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Analysis

Updated on: Thursday, August 19, 2021, 12:52 AM IST

FPJ Edit: Building bridges with Taliban is unavoidable

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The nation would have heaved a sigh of relief over the successful evacuation of the whole Indian embassy staff in Afghanistan, including Ambassador Rudrendra Tandon. Indian Air Force aircraft had to be deployed to bring them back to India. The account of their departure for the only airport functioning in the country to catch the IAF flights is nothing but thrilling.

However, the point that needs to be raised is why the mission waited for so long when it was obvious that the Taliban were having a smooth journey to Kabul. There was hardly any resistance to their march of victory and it was obvious to one and all, particularly after the fall of almost all the major towns, including Kandahar, that it was only a matter of time before they captured the presidential palace in the capital.

It is difficult even to imagine how the situation in Kabul would have been if the Afghanistan Republic forces had put up even a little resistance to the Taliban. Thankfully, the American forces had taken control of the Kabul airport, allowing the IAF aircraft to evacuate the diplomatic and other staff. There are still many Indians, especially workers, still trapped there. The people have faith in the Indian government’s promise that everything would be done to bring everyone back.

Reports that Taliban were blocking the movement of vehicles to the airport were certainly not confidence-inspiring. Nonetheless, the fact that the Taliban leadership has been showing a greater sense of responsibility this time than was the case 20 years ago cannot be gainsaid.

About a year ago, when the US struck a deal with the Taliban at Doha, Qatar, it was obvious that the endgame of the great game in Afghanistan had begun. The change of regime in the US, with President Joe Biden not wanting to keep the American forces even for a day more in Afghanistan should have opened the eyes of the Indian government to the realities in the landlocked nation.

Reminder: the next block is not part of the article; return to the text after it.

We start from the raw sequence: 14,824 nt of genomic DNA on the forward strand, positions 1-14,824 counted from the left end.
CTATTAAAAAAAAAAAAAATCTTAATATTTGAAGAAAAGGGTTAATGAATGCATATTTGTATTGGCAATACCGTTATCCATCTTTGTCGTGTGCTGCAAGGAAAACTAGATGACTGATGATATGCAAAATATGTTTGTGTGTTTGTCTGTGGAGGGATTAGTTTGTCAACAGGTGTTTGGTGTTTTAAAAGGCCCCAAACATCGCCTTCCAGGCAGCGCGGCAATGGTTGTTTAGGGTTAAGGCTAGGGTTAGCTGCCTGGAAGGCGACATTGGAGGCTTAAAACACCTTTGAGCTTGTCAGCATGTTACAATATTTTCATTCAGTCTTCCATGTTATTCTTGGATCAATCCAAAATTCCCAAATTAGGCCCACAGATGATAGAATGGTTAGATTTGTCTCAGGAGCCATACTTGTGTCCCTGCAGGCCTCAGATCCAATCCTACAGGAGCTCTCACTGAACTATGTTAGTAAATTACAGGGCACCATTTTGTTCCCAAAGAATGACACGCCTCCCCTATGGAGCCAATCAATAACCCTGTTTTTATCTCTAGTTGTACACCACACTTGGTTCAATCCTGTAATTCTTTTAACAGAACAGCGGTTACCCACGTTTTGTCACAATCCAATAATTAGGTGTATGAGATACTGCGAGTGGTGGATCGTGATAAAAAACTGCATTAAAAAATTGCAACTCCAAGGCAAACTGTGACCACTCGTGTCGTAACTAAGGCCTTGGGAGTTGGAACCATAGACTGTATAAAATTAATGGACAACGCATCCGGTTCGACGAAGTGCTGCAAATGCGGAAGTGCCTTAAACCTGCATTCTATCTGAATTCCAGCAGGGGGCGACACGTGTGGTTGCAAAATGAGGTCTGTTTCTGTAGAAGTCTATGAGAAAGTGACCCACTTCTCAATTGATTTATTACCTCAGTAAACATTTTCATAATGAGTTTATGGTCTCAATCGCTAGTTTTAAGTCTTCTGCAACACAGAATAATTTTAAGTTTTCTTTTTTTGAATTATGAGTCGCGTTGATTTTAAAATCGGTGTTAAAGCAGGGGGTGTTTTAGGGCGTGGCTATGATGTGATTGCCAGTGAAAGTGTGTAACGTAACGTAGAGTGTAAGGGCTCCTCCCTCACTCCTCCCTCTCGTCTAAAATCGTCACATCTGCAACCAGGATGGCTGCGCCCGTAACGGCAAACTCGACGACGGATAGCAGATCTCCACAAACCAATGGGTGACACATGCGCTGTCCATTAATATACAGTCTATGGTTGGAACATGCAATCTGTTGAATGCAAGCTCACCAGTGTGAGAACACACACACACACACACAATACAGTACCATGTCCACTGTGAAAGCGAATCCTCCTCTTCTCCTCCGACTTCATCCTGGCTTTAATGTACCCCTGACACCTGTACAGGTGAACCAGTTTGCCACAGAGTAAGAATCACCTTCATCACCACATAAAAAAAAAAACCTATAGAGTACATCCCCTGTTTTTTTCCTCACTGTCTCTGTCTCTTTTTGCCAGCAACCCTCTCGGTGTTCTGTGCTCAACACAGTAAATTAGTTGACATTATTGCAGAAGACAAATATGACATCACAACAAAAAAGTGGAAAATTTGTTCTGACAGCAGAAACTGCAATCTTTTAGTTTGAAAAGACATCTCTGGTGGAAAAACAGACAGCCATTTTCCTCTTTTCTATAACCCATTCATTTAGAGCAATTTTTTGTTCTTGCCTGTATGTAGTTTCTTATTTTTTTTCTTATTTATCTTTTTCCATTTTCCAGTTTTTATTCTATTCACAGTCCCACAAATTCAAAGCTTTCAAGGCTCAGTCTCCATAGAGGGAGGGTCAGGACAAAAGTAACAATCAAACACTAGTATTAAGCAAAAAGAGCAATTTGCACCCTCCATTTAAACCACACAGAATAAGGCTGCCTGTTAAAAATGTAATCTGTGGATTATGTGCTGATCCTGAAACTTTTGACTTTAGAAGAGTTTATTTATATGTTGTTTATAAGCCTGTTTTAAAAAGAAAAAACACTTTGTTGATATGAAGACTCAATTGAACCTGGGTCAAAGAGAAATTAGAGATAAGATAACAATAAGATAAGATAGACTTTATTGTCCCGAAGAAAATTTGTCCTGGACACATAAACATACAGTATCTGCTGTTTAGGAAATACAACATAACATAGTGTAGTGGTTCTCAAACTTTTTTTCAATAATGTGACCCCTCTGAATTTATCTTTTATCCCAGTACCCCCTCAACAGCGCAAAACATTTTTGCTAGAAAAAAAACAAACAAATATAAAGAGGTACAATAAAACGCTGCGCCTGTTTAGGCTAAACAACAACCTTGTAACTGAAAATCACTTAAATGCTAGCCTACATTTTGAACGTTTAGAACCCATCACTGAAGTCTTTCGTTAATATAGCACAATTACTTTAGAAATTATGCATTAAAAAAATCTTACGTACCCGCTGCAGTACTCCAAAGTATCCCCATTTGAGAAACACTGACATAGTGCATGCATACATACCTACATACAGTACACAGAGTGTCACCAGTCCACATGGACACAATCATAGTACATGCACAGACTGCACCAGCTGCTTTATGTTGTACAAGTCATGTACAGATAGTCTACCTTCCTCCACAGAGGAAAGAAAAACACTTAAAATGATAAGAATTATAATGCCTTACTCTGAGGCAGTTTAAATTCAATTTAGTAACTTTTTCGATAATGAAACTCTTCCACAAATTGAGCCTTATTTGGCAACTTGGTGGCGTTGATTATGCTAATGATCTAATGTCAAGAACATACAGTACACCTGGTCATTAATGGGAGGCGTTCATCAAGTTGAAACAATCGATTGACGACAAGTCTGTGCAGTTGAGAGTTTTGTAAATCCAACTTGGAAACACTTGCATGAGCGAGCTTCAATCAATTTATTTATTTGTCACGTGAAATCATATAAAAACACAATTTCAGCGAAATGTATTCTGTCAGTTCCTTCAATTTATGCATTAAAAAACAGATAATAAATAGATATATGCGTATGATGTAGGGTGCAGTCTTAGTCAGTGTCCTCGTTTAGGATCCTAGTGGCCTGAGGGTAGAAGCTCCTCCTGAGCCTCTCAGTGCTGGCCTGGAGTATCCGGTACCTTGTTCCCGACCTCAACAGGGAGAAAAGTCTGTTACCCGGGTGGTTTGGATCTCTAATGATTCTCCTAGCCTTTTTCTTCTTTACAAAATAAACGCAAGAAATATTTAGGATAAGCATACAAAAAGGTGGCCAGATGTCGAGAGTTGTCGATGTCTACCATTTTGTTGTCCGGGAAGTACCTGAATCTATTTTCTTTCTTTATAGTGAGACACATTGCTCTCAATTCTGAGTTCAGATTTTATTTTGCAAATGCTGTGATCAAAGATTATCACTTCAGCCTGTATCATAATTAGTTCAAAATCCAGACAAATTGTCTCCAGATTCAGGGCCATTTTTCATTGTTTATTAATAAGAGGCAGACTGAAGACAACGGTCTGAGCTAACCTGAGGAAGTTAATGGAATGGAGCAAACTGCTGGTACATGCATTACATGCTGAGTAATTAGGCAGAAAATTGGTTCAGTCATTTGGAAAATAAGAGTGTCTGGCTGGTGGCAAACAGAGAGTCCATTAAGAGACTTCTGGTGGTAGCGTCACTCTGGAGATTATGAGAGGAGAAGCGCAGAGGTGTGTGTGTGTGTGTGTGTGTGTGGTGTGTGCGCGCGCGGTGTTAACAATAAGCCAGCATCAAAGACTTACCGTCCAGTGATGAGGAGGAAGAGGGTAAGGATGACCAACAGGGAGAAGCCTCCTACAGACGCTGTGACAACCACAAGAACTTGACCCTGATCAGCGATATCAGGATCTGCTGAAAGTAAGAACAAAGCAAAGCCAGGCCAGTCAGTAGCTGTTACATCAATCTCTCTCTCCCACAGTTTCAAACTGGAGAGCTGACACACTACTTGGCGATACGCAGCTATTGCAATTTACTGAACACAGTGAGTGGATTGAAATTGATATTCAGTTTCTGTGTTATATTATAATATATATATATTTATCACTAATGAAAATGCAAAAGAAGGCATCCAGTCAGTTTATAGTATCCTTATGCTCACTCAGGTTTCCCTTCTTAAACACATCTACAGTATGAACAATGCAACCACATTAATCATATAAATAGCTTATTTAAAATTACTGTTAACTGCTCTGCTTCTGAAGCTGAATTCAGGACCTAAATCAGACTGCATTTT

Instead, it seems to have been taken unawares by what happened on India’s Independence Day in Kabul. Unfortunately, India put all its eggs in one basket, viz. the government of President Ashraf Ghani. For all his qualities of head and heart, he was a leader who did not command a groundswell of support. The Taliban were not exactly boasting that in many towns they were welcomed by the people.

Common sense demanded India building bridges with other political groups and factions, not just the ones the Americans trusted. The fact remains that the forces under President Ghani were larger in number and better-equipped. The Taliban did not number even a lakh. While the former lacked the will to fight, especially when they knew that the Americans would soon leave the nation, the latter were ready to bite the bullet.

There’s no point in crying over lost opportunities, more so when it is obvious that India has to deal with the Taliban. One needs to learn from how quickly China recognised the geopolitical reality in Afghanistan. It was the first to openly state its readiness to have friendly relations with the Islamic Emirate of Afghanistan. It is tantamount to recognising the new government, like India did when it became the first to recognise Bangladesh.

Twenty years of remaining on the periphery of power would have taught the Taliban many lessons in politics and diplomacy. They had also been maintaining offices as in Doha and holding negotiations with international agencies. In other words, Taliban 2021 is different from Taliban 1996. The amnesty it has announced for those who served the previous government and the readiness it shown to protect women’s interests and education shows them in a better light. Though India had not recognised the Taliban government at that time, it showed willingness to collaborate with it by virtually running the Afghan airlines for them.

During the last 20 years, India has invested heavily in long-term infrastructure projects, which will stand Afghanistan in good stead. The Taliban spokesman’s statement that they had no inimical intentions against anyone is certainly encouraging. Much will, of course, depend on how much influence Pakistan and its intelligence agency ISI wield on the Taliban leadership.

Unlike Pakistan, which has been fattening itself by hunting with the hounds and running with the hares, India had and has only the welfare of the people of Afghanistan to promote. Once this reality is known to the Taliban leaders, India’s relationship with Afghanistan can only grow from strength to strength.

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Published on: Thursday, August 19, 2021, 02:30 AM IST
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